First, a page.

This past year was a pretty interesting year. With 2019 coming to a close, we wanted to look back on thee trivia that we featured and take a stroll down memory lane.

What was the original purpose of bubble wrap?

Up close view of person's finger's popping a sheet of clear bubble wrap
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Answer: Wallpaper

Who doesn’t love to snap, crackle, and pop those sheets of bubble wrap? While it's a common item today, it was a novel invention when the patent was filed in 1964. Originally, Alfred Fielding and Marc Chavannes, the duo behind the pleasing packing item, intended to heat seal sheets of plastic together to create a stronger wallpaper. But when the sheets were created, they were marred by bubbles from the production process. Their error is now one of the most popular ways to safely ship breakables.

What direction does the Statue of Liberty face?

Iconic Statue of Liberty monument in foreground of New York skyline on a clear day
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Answer: Southeast

Everyone who visits Lady Liberty is familiar with her steely gaze as she stares out past New York’s harbor. She stares off in a southeasterly direction. Her positioning isn’t by accident either. The Statue of Liberty was meant to be a welcoming symbol for people arriving in New York. Whether you were an immigrant arriving on Ellis Island or a seaman traveling into port, you knew you had arrived at the right place when Lady Liberty appeared on the horizon.

What is Germany called in German?

Up close view of flat map showing Germany and its borders
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Answer: Deutschland

We know the land of Oktoberfest as Germany. But for Germans, it’s Deutschland. So, why the disconnect? It turns out that the exonym/endonym (when a native population calls their country one thing while it’s known by another name to foreigners) kerfuffle is thanks to changing borders, changing people, and surrounding lands creating their own names for a country and its people. Scandinavians, English, French, the Roman Empire, and even early Germans all had their word to describe the country. Somehow, Germany — or its equivalent — stuck for foreigners and Deutschland won out within the country’s borders.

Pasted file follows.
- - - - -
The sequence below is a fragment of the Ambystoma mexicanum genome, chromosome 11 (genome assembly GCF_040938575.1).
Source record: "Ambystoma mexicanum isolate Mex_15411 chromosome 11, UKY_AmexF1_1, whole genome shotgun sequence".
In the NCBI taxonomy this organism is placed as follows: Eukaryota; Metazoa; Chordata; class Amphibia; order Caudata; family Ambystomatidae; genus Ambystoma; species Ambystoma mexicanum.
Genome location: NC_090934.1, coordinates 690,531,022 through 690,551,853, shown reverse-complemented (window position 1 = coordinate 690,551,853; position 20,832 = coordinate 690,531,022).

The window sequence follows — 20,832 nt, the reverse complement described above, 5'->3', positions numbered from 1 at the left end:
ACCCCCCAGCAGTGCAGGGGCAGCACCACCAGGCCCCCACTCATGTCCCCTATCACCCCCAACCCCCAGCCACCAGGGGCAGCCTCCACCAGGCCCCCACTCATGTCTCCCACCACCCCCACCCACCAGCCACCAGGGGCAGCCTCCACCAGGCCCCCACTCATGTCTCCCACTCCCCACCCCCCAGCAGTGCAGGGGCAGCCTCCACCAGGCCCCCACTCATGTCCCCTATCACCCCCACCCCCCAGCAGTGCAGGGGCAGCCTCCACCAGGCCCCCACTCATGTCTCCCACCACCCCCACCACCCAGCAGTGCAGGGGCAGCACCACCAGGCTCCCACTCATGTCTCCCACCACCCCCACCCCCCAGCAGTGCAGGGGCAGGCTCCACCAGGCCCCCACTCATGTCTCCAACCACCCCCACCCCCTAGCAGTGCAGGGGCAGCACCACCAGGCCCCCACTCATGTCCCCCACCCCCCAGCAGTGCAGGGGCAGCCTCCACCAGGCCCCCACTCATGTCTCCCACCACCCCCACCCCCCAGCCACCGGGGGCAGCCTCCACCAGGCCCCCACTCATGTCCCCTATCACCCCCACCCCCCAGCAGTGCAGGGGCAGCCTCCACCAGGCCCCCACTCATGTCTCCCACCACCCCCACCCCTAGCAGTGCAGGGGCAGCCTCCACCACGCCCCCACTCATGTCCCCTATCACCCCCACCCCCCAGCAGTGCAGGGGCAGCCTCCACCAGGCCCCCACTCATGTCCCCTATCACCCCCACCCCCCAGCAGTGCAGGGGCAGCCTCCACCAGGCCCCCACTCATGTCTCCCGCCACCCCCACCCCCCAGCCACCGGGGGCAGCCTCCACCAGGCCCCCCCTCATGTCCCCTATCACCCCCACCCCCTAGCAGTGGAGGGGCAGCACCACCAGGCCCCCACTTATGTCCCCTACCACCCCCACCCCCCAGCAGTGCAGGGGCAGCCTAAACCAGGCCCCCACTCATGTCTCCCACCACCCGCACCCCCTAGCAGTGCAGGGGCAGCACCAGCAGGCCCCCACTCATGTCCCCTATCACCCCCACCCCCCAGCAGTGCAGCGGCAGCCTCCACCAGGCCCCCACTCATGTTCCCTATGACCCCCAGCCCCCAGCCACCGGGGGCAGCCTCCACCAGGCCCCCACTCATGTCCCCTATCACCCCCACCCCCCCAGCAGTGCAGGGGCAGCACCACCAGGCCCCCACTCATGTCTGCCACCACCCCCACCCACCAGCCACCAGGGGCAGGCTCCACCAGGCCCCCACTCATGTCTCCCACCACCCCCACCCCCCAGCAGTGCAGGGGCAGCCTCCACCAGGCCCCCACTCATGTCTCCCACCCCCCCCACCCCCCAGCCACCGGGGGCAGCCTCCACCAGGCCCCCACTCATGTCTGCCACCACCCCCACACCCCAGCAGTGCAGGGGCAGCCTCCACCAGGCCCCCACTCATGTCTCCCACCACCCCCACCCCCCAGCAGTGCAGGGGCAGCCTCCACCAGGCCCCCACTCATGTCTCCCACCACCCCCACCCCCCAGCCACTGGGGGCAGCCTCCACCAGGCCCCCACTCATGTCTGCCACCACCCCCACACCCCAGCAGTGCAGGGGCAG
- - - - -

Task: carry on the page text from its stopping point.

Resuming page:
Who was the first woman depicted on an American coin?

Stack of shiny Susan B. Anthony dollar coins in a pile
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Answer: Susan B. Anthony

It’s apt that we brought up Susan B. Anthony in 2019, as this year marked 100 years since the passing of the 19th amendment. Susan B. Anthony is a central figure in helping women be allowed to vote in the U.S. Susan B. Anthony was a social justice warrior, championing a variety of causes in her life that included abolition, temperance (prohibition), and of course, women’s suffrage. In 1979, Anthony was recognized posthumously for her role in not just voting rights, but human rights when the U.S. Treasury decided to memorialize her on the dollar coin.

What is the loudest animal in the world?

Aerial view of large whale underwater against a deep blue background
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Answer: Whale

The loudest animal in the world doesn’t walk on land; it swims in the oceans. Specifically, the blue whale is the loudest animal. It emits sounds as loud as 188 decibels, making it louder than a jet plane or even a rock concert.

Who said, "give me liberty or give me death"?

Monument to Patrick Henry, showing large cathedral and bronze statue
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Answer: Patrick Henry

Choosing to go against the Crown meant almost certain death in colonial America. Still, there were those up for the challenge, willing to risk life and limb, including Patrick Henry. He was born and raised in Virginia and is best known for helping to build support for the colonies’ revolt against King George and Britain. His iconic line “give me liberty or give me death” was spoken in March 1775 as a rallying cry to urge his fellow Virginians to arm themselves against British occupation.

What is the fastest sense?

Medical testing equipment used to measuring hearing with headphones
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Answer: Hearing

This speed is measured by the amount of time it takes for your brain to process noise once a sound wave reaches your ear. Likewise, this is how every sense is tested for speed with their respective stimuli — once the source reaches the body. Consistently, hearing beats out sight, touch, taste, and smell.